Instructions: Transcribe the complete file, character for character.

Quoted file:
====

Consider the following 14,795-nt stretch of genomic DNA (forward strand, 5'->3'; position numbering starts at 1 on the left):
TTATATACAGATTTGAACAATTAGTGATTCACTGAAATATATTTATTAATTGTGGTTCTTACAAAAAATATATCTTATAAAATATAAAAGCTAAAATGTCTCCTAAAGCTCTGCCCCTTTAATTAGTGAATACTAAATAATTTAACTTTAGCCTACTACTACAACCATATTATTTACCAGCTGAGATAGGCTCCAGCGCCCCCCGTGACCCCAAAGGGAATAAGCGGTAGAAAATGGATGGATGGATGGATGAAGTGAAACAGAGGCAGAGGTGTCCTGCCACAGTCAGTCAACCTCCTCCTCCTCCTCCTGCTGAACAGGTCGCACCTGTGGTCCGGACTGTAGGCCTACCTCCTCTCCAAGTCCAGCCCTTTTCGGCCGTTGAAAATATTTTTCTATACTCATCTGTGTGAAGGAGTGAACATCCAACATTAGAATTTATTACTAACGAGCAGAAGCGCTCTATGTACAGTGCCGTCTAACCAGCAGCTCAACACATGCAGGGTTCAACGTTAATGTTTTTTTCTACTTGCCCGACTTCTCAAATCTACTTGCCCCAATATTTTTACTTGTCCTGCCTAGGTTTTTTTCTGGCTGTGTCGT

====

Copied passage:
Consider the following 14,795-nt stretch of genomic DNA (forward strand, 5'->3'; position numbering starts at 1 on the left):
TTATATACAGATTTGAACAATTAGTGATTCACTGAAATATATTTATTAATTGTGGTTCTTACAAAAAATATATCTTATAAAATATAAAAGCTAAAATGTCTCCTAAAGCTCTGCCCCTTTAATTAGTGAATACTAAATAATTTAACTTTAGCCTACTACTACAACCATATTATTTACCAGCTGAGATAGGCTCCAGCGCCCCCCGTGACCCCAAAGGGAATAAGCGGTAGAAAATGGATGGATGGATGGATGAAGTGAAACAGAGGCAGAGGTGTCCTGCCACAGTCAGTCAACCTCCTCCTCCTCCTCCTGCTGAACAGGTCGCACCTGTGGTCCGGACTGTAGGCCTACCTCCTCTCCAAGTCCAGCCCTTTTCGGCCGTTGAAAATATTTTTCTATACTCATCTGTGTGAAGGAGTGAACATCCAACATTAGAATTTATTACTAACGAGCAGAAGCGCTCTATGTACAGTGCCGTCTAACCAGCAGCTCAACACATGCAGGGTTCAACGTTAATGTTTTTTTCTACTTGCCCGACTTCTCAAATCTACTTGCCCCAATATTTTTACTTGTCCTGCCTAGGTTTTTTTCTGGCTGTGTCGT